It's not feasible. mcalhoun's qt5 ports are organised as subports for each Qt component, while my port installs the equivalent of Qt 5.3 minus QtWebkit as a single subport, with QtWebkit, QtWebEngine and its derivatives as subports and stubs for all the other subports. Then, we don't use the same installation layout; mine follows how things are installed in a standard Unix install while mcalhoun puts all into a $prefix/libexec/qt5 (which I only use for the binary stuff that could conflict with Qt4).

Of course the ports could be merged, but we'd end up with a Portfile containing 2 huge sections. That's too cumbersome and risky. As I said, 2 captains on a ship, and one of them (me) doesn't even have commit rights.

> Is this more of an "I don't believe your patches are
> needed"-kind of problem?

No, though there is a "you've made too many changes and I just don't want to spend time testing them all and I don't trust your testing". The qt5 maintainer is of the type who goes MIA from time to time, and then all of a sudden starts changing things. Over 2 years ago I set out doing the necessary work to make the Qt4 and Qt5 ports co-installable with minimal changes because neither of their maintainers had the time (or was MIA, see above...). Evidently my versions evolved because  I couldn't commit the concurrency changes and then at some point, months later, mcalhoun woke up, first took my changes to push a messed-up version (IIRC) and then just put everything in its own prefix. I still regret not having pushed for a maintainership transfer when he was MIA, that would have made things a lot easier for us.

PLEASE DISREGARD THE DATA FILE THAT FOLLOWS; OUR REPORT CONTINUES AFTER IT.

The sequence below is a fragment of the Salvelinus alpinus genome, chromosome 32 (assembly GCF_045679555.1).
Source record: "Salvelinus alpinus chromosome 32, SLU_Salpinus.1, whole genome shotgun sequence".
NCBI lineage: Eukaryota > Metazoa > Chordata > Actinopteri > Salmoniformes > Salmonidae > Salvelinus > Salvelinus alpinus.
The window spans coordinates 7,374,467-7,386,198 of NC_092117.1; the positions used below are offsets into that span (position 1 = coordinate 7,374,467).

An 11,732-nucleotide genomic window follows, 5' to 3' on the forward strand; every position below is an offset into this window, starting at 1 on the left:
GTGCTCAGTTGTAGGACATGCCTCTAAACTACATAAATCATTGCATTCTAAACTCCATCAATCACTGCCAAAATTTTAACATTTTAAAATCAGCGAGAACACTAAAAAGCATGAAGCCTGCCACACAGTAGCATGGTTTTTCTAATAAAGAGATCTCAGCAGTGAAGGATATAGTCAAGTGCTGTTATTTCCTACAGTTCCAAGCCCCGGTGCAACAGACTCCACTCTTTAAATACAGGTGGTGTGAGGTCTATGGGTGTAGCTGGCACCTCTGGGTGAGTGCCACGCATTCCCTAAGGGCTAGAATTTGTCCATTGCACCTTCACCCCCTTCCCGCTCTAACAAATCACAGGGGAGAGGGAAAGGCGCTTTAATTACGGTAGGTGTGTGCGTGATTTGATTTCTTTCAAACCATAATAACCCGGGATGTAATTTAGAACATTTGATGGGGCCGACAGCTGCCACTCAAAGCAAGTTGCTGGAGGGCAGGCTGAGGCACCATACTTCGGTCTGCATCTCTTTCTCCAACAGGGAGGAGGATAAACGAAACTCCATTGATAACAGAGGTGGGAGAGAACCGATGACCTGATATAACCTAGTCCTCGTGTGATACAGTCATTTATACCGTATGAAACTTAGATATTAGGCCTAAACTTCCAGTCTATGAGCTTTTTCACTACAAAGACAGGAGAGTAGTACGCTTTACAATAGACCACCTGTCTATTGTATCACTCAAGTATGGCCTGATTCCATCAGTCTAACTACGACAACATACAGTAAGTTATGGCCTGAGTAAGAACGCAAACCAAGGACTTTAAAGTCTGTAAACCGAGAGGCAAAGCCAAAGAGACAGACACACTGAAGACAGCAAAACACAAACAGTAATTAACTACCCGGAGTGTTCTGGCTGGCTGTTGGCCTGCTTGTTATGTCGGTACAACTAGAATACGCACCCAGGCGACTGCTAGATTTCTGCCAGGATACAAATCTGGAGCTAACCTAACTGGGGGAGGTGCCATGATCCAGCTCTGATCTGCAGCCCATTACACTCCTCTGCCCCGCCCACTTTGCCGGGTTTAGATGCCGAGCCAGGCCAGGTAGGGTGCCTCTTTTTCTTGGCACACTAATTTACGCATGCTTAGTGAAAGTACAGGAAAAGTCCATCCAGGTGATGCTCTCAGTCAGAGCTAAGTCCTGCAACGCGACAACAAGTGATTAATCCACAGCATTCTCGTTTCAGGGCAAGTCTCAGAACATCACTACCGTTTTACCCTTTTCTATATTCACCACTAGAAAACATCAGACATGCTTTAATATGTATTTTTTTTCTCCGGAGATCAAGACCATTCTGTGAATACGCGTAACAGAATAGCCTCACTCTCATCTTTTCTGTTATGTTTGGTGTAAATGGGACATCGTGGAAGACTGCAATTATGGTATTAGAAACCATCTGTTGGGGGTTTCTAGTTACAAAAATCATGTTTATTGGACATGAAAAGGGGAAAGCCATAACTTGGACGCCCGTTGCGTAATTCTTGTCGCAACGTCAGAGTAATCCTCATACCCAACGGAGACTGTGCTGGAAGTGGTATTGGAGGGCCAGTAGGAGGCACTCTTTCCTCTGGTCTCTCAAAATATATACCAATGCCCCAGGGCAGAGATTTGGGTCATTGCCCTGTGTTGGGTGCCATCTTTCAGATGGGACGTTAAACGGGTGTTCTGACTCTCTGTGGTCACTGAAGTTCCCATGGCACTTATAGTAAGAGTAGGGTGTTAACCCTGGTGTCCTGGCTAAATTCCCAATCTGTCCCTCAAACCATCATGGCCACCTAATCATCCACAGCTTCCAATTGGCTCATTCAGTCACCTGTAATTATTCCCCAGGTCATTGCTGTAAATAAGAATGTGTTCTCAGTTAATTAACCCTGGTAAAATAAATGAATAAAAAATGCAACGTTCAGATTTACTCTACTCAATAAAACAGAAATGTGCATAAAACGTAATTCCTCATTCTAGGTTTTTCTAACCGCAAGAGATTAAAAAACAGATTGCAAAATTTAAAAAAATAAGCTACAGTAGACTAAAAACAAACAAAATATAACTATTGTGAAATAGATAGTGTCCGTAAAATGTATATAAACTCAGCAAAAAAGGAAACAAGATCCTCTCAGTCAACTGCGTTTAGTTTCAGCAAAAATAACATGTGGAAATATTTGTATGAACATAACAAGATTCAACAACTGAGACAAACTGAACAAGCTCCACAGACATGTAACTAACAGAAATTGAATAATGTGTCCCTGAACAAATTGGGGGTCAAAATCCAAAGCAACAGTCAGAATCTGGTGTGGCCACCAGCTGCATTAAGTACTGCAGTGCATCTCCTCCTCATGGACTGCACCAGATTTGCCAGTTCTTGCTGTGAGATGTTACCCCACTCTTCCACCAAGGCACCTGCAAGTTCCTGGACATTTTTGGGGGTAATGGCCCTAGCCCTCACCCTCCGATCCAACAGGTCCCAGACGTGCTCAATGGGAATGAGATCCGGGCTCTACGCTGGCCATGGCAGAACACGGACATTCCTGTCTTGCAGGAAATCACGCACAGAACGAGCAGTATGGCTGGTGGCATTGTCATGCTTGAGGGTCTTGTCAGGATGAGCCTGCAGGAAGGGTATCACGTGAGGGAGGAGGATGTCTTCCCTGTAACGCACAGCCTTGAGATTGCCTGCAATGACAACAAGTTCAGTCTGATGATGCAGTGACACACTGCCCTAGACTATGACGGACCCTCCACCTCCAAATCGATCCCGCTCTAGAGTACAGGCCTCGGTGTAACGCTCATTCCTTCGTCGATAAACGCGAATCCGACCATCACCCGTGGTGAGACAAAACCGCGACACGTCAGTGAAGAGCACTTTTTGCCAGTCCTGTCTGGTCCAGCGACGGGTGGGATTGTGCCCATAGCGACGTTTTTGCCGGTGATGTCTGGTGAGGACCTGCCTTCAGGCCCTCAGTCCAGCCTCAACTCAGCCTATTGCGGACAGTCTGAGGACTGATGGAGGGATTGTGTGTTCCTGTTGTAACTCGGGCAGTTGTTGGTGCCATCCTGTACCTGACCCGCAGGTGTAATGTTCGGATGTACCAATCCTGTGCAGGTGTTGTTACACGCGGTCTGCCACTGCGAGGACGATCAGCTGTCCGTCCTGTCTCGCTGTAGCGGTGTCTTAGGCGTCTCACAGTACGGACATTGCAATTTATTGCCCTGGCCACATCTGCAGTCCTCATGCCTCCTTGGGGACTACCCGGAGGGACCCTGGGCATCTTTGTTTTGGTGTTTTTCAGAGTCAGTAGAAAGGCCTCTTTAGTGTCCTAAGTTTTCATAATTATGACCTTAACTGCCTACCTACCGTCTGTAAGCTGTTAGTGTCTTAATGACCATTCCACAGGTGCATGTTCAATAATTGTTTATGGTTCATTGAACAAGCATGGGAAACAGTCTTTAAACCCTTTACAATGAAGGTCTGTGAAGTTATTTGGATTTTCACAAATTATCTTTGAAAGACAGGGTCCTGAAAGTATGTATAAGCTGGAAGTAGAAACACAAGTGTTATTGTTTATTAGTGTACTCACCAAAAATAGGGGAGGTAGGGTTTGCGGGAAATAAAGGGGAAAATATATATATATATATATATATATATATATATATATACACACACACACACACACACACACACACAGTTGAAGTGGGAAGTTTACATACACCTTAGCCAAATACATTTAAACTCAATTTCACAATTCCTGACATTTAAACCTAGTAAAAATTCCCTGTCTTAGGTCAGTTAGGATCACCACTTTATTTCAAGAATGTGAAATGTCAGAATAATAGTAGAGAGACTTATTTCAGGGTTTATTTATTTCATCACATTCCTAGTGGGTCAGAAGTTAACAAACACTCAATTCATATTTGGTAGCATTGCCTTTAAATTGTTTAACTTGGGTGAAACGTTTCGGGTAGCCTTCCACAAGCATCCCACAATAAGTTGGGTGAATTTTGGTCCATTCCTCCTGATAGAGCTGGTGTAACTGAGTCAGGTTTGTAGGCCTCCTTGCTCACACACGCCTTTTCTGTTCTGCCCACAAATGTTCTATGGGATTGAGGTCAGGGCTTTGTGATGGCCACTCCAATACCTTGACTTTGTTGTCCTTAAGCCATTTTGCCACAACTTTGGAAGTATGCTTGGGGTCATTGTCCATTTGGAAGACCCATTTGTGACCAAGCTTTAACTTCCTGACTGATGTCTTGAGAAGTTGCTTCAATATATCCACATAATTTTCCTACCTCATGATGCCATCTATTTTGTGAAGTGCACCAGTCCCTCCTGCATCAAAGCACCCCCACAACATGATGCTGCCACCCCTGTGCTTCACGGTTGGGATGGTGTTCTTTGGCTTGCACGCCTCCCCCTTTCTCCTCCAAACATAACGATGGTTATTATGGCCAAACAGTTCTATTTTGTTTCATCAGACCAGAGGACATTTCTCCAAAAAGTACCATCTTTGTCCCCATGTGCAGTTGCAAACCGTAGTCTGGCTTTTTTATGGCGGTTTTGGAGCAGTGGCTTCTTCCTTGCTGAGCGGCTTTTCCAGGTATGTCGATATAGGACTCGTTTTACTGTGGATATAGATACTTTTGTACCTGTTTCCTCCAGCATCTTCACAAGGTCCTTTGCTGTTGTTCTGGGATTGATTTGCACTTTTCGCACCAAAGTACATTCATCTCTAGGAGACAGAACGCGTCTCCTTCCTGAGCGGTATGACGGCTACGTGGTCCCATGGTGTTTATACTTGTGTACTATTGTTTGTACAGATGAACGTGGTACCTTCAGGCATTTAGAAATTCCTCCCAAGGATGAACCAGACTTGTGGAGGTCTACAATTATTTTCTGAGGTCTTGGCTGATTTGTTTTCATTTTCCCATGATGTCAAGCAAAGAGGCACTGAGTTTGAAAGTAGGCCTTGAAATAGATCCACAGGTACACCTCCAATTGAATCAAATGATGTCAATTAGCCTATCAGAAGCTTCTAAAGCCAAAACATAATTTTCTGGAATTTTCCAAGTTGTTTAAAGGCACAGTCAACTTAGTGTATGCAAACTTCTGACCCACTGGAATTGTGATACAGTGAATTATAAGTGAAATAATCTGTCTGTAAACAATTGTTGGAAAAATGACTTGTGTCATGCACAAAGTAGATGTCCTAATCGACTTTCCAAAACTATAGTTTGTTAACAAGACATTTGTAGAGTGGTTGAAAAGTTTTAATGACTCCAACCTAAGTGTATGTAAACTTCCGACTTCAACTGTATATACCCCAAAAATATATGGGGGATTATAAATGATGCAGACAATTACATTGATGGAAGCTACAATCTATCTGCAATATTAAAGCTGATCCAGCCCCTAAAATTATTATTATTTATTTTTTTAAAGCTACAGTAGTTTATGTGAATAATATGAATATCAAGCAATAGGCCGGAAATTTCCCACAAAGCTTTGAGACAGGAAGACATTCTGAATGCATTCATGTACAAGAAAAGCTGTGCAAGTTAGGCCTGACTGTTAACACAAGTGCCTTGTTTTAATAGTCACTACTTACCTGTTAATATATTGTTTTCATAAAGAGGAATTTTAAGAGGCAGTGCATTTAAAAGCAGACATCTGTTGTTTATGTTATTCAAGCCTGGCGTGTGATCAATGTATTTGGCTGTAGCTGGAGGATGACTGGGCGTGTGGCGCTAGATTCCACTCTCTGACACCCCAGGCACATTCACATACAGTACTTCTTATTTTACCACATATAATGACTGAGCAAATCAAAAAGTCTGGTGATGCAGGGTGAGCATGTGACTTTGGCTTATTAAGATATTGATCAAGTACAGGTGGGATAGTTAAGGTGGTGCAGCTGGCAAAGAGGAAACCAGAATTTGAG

> Just asking, because having two mutually exclusive qt5 ports does not
> seem like a terribly elegant solution to me, in the long run...

Nope, but there could be some justification in the idea of having a mostly stock version that also installs more like how Qt's own installer installs things, and a port that installs a "linuxified" version. I'm also not disappointed that I don't get to do the maintenance of the Qt 5.6 LTS port and legacy ports for older OS X versions (beyond the "hidden" legacy variant installing Qt 5.3.2 on 10.6, and apparently the patching required to build the upcoming Qt 5.9 on OS X 10.9).